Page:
Is it our job to educate RNs for Canada or for the United States?
The following is a guest blog by Dr. Jennifer Medves, Vice-Dean (Health Sciences) and Director of the School of Nursing at Queen’s University.
In December 2011, the College of Nurses of Ontario (CNO), and the regulators across the country, announced that as of January 1, 2015, graduates of nursing programs would no longer be required to pass the Canadian Registered Nurses Exam.[i]
The same press release stated that the National Council of State Boards of Nursing had been selected “… to partner in the development of a state-of-the-art, computer-adaptive RN entry exam.” The statement went on to clarify that in order “… to ensure the exam meets Canadian requirements, the ten regulators will participate in oversight of the exam development and administration.” The wording of the press release, including words such as “partner” and “exam development and administration,” suggested to educators that this would be a new, Canadian-based nursing exam that would be housed on the National Council of State Boards of Nursing computer system.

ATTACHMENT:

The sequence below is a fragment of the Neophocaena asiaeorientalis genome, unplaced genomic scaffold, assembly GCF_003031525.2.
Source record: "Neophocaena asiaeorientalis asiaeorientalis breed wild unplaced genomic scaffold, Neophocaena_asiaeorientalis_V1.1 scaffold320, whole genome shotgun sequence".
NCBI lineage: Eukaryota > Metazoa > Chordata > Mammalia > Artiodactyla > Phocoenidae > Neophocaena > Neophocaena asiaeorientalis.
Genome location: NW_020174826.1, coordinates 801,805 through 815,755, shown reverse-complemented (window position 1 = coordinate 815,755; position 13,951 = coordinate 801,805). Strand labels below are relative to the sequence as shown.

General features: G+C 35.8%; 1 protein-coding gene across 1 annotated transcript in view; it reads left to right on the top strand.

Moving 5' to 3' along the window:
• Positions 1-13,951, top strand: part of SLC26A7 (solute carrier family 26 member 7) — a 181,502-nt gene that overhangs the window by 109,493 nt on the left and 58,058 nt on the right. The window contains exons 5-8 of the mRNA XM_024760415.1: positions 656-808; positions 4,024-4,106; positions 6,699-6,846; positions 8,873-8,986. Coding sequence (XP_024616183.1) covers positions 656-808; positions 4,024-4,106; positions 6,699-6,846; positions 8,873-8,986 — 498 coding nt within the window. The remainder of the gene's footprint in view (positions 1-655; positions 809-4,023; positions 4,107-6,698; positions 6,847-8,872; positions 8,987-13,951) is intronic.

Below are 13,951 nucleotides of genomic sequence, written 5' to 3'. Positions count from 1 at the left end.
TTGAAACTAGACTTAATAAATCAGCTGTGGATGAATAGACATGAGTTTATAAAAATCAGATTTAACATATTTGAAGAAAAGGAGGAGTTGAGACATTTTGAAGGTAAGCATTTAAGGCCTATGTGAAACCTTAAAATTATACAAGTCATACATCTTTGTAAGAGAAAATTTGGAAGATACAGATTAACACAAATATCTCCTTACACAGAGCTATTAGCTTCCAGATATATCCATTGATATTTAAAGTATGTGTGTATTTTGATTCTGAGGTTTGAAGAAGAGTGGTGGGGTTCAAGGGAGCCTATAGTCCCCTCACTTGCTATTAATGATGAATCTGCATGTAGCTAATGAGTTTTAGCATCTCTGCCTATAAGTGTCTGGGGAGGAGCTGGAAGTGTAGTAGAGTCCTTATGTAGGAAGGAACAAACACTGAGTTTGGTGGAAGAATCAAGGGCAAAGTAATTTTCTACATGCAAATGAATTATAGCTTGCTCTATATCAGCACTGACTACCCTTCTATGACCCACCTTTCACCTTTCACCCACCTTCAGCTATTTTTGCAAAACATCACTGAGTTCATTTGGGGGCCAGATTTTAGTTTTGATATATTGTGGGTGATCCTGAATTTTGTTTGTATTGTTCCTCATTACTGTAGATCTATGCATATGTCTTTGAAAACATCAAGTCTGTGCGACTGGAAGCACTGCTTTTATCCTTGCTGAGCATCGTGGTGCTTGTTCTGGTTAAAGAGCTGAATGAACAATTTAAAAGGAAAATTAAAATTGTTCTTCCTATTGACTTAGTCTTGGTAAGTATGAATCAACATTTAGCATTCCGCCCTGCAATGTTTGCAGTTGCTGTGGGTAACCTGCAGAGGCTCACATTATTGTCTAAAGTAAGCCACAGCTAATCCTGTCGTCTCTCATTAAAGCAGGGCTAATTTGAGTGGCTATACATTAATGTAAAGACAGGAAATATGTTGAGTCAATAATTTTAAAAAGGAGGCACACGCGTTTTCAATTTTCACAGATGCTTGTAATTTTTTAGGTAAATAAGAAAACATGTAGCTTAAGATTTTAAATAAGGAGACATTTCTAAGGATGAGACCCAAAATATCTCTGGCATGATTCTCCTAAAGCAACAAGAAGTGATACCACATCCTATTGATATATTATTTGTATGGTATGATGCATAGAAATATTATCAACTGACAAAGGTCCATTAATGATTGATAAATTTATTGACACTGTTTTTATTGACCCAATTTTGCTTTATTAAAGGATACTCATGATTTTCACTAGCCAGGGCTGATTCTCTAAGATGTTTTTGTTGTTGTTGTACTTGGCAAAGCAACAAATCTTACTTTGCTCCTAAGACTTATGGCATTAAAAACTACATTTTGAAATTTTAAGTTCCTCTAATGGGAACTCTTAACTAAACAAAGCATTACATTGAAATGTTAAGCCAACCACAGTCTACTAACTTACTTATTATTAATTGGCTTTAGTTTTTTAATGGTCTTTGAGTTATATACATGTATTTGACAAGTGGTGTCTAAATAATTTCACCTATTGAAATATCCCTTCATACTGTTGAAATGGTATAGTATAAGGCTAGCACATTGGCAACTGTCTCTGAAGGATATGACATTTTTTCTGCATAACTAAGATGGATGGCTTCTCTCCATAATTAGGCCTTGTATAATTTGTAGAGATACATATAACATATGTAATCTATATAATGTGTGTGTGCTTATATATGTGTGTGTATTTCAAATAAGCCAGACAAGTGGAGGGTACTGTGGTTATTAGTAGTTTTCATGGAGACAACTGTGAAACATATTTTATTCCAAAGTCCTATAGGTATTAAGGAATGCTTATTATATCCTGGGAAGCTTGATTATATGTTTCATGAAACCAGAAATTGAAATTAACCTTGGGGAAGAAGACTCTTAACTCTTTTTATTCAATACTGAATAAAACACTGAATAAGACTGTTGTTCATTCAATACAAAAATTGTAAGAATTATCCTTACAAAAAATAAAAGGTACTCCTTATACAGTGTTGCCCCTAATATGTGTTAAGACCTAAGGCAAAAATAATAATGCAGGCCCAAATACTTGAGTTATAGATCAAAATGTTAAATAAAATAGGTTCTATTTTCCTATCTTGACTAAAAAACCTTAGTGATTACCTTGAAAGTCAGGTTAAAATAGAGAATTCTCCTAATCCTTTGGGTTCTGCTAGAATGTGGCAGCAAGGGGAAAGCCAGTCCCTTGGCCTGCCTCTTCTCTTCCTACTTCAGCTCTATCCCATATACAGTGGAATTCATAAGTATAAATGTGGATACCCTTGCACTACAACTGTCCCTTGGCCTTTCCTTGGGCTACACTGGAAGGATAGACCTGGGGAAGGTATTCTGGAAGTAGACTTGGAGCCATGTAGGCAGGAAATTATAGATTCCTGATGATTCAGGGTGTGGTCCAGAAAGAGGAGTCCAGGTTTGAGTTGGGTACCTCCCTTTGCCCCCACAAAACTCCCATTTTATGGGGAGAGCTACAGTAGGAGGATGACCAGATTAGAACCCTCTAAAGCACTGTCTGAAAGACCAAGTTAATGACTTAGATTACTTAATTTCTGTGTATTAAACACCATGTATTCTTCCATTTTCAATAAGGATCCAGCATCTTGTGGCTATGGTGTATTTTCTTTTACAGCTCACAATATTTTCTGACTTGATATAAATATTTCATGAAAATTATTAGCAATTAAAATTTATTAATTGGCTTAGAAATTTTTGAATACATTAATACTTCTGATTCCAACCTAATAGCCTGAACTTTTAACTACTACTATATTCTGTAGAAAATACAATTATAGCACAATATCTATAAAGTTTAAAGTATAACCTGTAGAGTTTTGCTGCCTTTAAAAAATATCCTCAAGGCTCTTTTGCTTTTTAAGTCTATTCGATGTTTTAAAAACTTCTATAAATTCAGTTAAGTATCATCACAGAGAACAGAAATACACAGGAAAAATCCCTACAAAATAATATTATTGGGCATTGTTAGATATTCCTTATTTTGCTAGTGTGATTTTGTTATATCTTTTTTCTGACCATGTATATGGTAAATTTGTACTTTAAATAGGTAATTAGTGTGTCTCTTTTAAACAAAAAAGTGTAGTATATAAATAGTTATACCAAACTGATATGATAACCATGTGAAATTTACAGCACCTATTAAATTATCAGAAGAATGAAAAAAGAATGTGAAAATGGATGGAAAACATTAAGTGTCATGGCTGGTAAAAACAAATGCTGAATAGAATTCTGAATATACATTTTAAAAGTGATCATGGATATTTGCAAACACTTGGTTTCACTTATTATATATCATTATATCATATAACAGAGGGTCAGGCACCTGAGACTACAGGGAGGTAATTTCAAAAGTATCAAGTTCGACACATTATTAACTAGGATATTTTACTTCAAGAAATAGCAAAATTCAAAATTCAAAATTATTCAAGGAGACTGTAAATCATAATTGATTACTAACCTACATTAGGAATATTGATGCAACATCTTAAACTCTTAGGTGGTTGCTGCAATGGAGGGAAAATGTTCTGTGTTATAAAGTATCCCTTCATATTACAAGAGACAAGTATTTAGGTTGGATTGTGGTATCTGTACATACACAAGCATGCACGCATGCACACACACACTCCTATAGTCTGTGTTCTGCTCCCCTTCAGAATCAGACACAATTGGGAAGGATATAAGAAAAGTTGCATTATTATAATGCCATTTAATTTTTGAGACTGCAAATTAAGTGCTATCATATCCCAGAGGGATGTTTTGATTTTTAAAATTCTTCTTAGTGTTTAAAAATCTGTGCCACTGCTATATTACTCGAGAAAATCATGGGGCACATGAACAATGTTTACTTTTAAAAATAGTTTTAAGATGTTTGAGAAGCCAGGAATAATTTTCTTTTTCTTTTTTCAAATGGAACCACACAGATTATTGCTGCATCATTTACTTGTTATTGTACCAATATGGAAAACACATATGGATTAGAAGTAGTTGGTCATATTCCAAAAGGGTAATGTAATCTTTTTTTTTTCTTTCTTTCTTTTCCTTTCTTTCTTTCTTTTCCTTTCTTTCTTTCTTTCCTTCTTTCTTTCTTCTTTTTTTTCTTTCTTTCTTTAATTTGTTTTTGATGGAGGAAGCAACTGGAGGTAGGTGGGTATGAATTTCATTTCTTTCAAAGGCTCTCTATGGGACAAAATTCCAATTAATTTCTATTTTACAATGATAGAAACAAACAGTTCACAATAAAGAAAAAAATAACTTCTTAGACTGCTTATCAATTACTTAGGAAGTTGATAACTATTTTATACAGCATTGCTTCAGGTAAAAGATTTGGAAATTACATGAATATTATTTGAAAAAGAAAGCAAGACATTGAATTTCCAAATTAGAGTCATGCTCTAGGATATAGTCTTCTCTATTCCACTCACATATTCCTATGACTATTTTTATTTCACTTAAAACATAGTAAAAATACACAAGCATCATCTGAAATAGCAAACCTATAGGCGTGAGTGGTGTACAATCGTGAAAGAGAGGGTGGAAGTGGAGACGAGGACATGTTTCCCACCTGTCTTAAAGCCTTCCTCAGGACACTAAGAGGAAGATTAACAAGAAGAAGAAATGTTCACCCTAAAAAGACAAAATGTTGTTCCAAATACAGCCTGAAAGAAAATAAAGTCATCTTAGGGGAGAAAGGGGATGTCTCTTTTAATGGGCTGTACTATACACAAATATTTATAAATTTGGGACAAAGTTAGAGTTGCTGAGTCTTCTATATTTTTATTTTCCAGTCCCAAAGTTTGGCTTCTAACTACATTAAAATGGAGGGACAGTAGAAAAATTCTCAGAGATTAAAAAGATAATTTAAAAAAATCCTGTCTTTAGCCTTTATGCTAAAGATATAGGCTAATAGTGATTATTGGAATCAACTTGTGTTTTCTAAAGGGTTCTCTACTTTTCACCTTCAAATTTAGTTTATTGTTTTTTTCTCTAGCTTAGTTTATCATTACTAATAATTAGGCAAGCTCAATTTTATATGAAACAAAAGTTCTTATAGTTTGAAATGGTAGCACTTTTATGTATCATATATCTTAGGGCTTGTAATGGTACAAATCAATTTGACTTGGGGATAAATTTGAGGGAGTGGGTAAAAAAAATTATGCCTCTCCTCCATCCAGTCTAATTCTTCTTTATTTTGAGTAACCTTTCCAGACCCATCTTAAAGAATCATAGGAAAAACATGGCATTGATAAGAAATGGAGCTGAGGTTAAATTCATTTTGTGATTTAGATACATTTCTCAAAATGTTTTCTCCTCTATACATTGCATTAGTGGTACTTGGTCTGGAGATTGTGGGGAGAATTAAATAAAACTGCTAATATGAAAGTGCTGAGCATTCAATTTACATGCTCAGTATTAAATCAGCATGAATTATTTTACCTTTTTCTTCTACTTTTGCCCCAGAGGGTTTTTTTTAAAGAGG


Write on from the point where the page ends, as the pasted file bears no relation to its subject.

Instead, we later discovered that our nursing students would be required to pass the NCLEX-RN – an American nursing exam. What followed was an overwhelming sense that we had lost a huge battle without even knowing one was occurring. While there was much rhetoric about the exam, we were subsequently assured that nursing practice is the same on both sides of the border, that all questions on the exam with American-only content would be excluded for Canadian students, and that the decision was final and irrevocable. That said, our concerns remained and we began to petition everyone we could to try and reverse the decision while simultaneously helping to prepare our students for the exam. Nursing faculty from across the country went to every available conference, seminar, and webinar to try and find out as much as possible about the NCLEX-RN.
At the same time, we were inundated with American advertising that assured us that we needed help from all types of for-profit organizations to ensure we met the requirement in our programs to achieve the pass rate of 88% for all our students. At Queen’s we were naturally horrified that an 88% pass rate was considered to be good! With the CRNE, our expectation has always been a 100% pass rate, and we become very concerned if we have more than one failure.